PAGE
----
Family's Adoption Efforts Stretch 5 Years

The bedroom decorated for Aidan includes flags and other decorations from his native country.

Most days, the door is shut.

A little boy named Aidan should be in that room at the top of the stairs. He should be in school by now, learning how to read. He should be playing with his younger sisters. He should be listening to his parents read him bedtime stories each night.

Instead, he is stuck in an orphanage in Kyrgyzstan, the victim of a more than five-year adoption process filled with anxiety, hopefulness and disappointment.

If he does arrive to his new home in Throop, he will be too big for the crib his parents readied for him five years ago. The baby boy clothes on the hangers in the closet are five years too small.

The door is shut because what is not inside is too much to take.

"Every time you walk by the room, it's a reminder what it isn't, what it could have been and what it will hopefully be," said his mother, Gabrielle Shimkus. "It's heartbreaking."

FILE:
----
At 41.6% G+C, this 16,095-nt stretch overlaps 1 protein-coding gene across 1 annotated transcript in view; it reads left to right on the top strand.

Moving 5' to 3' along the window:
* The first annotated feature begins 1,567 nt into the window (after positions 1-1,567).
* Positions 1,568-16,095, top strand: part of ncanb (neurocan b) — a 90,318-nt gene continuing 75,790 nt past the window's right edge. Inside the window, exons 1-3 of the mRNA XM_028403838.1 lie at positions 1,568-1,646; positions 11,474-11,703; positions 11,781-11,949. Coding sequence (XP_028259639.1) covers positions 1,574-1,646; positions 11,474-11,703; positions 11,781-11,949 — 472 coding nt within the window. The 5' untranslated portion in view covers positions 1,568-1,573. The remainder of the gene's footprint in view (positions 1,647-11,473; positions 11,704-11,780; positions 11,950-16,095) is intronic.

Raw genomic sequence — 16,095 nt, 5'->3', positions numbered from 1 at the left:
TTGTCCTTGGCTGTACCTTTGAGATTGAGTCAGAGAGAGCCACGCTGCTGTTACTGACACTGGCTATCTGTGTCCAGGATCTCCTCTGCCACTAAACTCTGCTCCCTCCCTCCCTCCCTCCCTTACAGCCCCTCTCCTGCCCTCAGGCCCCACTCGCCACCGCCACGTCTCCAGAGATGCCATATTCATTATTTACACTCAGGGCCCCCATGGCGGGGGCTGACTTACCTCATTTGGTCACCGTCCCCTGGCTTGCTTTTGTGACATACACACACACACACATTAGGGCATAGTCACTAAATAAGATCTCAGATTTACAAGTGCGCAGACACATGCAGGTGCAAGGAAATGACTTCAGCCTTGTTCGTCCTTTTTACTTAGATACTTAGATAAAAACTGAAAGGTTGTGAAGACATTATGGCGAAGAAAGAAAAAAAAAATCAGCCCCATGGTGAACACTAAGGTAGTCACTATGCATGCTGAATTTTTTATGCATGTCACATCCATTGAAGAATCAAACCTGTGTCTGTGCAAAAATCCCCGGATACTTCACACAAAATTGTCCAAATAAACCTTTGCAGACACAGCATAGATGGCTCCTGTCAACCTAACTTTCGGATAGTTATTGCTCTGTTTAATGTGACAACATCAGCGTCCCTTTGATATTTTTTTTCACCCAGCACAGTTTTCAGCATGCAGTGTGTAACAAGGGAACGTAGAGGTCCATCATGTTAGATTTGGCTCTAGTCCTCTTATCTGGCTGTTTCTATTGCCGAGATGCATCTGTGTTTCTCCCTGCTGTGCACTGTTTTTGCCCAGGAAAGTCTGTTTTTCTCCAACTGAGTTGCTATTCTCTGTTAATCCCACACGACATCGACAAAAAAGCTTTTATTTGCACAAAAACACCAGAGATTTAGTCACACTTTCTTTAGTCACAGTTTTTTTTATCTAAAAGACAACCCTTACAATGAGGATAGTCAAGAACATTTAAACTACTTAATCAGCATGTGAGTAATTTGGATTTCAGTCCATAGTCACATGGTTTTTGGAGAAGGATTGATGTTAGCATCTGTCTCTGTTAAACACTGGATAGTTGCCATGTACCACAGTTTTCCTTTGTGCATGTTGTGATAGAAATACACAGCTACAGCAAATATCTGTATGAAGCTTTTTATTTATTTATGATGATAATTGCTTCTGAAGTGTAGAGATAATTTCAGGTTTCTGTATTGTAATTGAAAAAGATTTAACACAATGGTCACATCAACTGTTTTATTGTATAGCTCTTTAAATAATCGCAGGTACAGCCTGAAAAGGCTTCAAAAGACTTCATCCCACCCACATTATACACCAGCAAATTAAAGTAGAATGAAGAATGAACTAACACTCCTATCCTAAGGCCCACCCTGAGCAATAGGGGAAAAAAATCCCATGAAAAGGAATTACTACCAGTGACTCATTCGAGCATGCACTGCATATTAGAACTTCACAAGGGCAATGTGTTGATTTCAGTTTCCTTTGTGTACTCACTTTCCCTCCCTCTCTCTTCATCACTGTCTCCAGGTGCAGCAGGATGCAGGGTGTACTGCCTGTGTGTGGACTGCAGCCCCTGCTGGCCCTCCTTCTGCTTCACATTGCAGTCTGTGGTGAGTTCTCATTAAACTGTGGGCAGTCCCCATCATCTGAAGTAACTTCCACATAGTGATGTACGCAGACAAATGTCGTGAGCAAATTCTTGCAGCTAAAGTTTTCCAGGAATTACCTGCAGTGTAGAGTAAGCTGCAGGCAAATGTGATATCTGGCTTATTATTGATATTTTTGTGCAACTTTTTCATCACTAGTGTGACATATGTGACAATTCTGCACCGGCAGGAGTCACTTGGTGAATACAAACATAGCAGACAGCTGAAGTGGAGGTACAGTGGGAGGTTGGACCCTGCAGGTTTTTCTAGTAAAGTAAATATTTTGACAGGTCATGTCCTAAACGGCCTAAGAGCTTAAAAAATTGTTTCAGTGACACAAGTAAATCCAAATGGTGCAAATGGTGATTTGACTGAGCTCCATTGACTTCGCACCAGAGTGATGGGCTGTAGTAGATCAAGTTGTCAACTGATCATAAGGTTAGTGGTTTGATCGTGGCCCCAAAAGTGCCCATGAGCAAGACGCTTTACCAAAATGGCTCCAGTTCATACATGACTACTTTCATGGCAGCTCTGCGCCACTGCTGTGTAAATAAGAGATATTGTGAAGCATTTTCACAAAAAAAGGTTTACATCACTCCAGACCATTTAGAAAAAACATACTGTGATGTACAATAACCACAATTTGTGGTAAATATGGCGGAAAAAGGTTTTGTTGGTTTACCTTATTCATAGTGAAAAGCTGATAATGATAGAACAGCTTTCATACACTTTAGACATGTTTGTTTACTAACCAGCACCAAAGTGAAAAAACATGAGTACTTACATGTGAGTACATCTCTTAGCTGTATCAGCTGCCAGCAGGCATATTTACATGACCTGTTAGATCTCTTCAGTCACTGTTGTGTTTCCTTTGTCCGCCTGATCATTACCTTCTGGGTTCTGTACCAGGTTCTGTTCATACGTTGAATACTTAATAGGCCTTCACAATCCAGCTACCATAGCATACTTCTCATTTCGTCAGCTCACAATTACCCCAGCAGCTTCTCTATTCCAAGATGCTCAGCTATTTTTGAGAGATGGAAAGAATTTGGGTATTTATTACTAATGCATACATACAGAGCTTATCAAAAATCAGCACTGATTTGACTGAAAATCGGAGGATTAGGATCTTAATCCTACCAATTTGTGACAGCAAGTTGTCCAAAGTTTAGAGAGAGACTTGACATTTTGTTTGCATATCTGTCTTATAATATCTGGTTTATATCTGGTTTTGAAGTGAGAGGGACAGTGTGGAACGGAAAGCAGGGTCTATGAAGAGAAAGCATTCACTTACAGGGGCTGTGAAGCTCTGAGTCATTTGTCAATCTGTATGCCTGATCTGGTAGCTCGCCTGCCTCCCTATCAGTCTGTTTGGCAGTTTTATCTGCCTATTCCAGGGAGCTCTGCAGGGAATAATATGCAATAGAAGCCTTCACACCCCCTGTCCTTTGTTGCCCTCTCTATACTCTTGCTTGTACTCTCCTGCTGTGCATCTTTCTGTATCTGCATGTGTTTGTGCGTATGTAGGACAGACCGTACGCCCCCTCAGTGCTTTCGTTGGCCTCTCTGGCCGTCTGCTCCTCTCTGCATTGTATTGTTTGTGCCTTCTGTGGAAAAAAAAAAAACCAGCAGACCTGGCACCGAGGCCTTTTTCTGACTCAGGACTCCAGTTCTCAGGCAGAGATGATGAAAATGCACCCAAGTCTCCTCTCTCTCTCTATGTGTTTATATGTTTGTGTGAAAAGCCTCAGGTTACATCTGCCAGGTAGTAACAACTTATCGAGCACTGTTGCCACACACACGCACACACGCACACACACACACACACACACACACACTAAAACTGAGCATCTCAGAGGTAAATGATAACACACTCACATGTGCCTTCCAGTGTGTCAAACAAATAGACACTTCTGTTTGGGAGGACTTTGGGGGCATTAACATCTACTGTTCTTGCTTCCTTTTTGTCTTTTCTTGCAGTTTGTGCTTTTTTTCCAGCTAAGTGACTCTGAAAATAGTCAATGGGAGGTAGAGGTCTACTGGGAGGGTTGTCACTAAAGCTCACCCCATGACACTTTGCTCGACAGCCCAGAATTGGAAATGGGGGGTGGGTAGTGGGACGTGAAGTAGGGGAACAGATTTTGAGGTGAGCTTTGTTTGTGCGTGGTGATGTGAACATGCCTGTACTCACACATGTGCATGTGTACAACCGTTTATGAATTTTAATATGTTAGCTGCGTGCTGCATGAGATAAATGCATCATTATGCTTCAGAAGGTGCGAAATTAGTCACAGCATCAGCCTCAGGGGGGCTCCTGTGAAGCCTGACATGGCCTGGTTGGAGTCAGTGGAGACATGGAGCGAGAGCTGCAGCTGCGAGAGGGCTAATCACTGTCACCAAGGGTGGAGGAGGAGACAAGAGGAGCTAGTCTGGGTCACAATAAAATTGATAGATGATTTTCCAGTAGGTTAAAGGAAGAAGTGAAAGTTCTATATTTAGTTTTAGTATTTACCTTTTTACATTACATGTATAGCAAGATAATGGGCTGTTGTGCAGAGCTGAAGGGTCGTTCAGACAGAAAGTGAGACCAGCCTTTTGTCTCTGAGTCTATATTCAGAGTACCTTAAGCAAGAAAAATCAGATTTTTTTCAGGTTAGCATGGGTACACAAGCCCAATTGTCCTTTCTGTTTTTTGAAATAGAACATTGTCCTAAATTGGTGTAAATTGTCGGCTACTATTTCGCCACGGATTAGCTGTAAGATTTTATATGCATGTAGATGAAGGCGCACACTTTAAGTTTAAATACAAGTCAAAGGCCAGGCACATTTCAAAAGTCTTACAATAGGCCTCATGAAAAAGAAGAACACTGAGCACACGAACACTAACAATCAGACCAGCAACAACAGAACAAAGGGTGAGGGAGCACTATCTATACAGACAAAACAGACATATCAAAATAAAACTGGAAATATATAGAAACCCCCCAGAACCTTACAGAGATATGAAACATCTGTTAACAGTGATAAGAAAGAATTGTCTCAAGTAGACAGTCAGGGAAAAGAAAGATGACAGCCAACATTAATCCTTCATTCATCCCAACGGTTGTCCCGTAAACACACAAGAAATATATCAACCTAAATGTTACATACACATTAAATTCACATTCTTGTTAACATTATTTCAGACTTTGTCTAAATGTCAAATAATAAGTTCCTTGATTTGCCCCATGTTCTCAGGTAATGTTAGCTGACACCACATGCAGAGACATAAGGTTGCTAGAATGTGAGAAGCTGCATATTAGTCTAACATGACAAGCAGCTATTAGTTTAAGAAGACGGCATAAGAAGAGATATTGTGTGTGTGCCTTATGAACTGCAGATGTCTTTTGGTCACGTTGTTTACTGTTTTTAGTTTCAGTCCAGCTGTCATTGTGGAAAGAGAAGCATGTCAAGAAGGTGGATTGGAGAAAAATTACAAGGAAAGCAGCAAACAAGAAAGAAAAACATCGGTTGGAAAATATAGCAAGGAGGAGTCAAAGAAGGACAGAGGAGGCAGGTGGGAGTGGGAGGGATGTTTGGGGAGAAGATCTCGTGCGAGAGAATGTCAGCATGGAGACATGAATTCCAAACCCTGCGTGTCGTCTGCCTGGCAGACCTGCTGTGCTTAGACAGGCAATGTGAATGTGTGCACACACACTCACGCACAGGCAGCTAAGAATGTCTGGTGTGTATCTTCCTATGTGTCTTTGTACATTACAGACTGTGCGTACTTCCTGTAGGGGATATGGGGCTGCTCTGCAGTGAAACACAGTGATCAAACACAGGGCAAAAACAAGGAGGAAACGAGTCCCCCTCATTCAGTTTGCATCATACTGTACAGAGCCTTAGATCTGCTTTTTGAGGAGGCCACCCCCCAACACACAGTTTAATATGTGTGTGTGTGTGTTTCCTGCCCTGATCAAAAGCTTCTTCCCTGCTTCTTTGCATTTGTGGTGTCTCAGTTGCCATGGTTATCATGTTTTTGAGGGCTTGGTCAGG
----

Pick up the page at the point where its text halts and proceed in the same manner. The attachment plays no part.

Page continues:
But there is new hope.

After two suspensions on international adoptions, the country in central Asia is once again in the process of allowing adoptions to resume. Shimukus and her husband, Frank, hope their son will be home to celebrate his sixth birthday in June.

"There's nothing in this world we wouldn't do for him," she said. "We will fight for him as long as it takes."


When the Shimkuses married in 2008, they knew they wanted to have both biological and adopted children. Both had worked as journalists for WYOU-TV and became familiar with adoptions through the stories they reported.

They had only been married for a few months when their adoption agency sent them a photo of a frail, month-and-a-half-old boy with a severe cleft lip and palate.

He was abandoned by his mother in a hospital. His name was Azamat.

The Shimkuses had not thought about adopting a child with special needs, but something in the photo grabbed them. They asked for a medical report and received one handwritten in Russian.

The night they received it, they drove to St. Tikhon's Monastery in Wayne County and found a Russian monk who translated it for them. They held hands and looked into each other's eyes. They were ready to provide Azamat with the medical attention he needed. He already held their hearts.


The Shimkuses started to prepare their home for the little boy they would call Aidan. They painted the nursery green and decorated the crib with zoo animals.